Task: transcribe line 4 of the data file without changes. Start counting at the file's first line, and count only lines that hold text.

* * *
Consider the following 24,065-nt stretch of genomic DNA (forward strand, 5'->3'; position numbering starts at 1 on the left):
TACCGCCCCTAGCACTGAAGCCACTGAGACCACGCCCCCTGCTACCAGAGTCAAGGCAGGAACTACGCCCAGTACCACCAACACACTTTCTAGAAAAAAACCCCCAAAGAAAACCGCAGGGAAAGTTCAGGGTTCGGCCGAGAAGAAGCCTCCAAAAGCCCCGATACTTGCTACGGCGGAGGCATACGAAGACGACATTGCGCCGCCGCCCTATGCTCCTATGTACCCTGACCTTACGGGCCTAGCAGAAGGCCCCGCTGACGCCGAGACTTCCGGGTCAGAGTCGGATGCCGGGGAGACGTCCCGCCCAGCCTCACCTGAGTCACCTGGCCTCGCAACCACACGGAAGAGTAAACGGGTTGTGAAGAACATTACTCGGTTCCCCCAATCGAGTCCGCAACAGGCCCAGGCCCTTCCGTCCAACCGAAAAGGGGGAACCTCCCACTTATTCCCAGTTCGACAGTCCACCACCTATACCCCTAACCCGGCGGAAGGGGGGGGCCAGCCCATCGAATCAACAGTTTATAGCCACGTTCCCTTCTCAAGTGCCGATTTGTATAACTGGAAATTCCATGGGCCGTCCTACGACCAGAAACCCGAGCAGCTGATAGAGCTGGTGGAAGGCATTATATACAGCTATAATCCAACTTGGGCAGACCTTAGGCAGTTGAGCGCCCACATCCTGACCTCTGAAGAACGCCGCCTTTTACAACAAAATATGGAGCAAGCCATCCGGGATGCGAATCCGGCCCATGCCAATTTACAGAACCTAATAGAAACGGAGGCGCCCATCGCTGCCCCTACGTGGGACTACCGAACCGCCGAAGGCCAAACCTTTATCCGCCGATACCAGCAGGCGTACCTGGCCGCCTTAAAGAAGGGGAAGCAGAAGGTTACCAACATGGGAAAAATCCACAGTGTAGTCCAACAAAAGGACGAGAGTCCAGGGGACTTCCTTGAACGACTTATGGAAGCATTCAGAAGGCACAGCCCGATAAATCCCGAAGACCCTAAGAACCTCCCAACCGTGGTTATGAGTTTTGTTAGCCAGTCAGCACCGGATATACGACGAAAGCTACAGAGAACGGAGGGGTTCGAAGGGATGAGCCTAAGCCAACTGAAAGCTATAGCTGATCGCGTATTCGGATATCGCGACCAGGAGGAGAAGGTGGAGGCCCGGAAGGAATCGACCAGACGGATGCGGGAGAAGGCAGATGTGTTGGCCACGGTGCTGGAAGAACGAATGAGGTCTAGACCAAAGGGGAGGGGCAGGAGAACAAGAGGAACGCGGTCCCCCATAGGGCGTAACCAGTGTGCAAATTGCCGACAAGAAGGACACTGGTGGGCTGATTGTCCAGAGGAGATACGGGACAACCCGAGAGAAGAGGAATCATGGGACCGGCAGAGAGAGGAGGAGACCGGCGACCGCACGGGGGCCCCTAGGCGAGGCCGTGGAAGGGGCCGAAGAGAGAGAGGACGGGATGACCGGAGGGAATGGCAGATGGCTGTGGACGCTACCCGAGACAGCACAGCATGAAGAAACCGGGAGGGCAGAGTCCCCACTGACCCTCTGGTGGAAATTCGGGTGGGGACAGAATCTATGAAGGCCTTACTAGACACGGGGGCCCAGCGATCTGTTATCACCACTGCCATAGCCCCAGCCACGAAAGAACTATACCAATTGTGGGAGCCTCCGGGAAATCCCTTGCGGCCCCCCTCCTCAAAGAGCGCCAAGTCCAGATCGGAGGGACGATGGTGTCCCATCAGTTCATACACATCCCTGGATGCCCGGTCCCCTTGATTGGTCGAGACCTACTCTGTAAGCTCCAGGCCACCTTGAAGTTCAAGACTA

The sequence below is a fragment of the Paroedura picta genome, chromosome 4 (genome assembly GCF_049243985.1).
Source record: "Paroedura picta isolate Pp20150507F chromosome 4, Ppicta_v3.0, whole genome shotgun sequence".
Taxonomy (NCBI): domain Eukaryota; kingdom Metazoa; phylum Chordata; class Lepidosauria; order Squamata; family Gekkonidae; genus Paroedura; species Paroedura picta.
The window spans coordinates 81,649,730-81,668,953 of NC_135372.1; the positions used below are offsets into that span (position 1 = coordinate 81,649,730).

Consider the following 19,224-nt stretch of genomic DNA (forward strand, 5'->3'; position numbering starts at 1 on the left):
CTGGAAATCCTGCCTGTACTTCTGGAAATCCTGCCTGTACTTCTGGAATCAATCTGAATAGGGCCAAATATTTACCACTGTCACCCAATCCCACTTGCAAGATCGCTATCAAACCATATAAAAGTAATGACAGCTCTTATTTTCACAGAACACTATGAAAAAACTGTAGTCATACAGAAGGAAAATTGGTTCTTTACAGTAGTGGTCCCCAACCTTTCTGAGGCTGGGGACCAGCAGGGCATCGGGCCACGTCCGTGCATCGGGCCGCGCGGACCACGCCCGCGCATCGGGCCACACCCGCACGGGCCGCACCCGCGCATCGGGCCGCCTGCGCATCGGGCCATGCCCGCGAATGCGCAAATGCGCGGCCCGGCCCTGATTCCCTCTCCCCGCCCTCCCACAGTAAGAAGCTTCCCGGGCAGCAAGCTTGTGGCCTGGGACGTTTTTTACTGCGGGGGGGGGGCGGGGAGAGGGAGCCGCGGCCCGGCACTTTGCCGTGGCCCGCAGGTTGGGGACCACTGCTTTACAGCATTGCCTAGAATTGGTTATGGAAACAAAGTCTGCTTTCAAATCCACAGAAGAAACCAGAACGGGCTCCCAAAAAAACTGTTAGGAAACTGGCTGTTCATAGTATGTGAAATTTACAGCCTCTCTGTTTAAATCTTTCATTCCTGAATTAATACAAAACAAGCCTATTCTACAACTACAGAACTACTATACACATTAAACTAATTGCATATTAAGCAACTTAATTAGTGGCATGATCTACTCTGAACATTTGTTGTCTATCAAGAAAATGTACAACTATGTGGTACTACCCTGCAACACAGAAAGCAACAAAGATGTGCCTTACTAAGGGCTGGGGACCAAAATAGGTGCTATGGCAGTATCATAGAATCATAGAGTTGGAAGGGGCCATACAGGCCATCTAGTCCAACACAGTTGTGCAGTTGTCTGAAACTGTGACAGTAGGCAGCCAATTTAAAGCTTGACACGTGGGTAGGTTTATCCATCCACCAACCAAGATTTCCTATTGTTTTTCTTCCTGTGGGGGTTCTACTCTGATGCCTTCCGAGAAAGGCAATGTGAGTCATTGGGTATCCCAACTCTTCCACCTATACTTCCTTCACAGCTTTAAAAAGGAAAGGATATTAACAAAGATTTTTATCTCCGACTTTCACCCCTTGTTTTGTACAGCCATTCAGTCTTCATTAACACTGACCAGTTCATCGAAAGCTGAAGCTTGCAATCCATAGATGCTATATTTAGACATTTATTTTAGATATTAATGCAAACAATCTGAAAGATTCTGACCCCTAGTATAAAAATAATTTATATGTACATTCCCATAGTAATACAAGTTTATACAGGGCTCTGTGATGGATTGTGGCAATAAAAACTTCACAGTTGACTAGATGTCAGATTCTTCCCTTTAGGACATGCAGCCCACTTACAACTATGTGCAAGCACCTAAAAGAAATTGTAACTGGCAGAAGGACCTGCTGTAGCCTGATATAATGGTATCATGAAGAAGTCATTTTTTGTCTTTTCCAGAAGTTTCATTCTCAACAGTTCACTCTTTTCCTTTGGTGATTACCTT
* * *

Source record: "Paroedura picta isolate Pp20150507F chromosome 4, Ppicta_v3.0, whole genome shotgun sequence".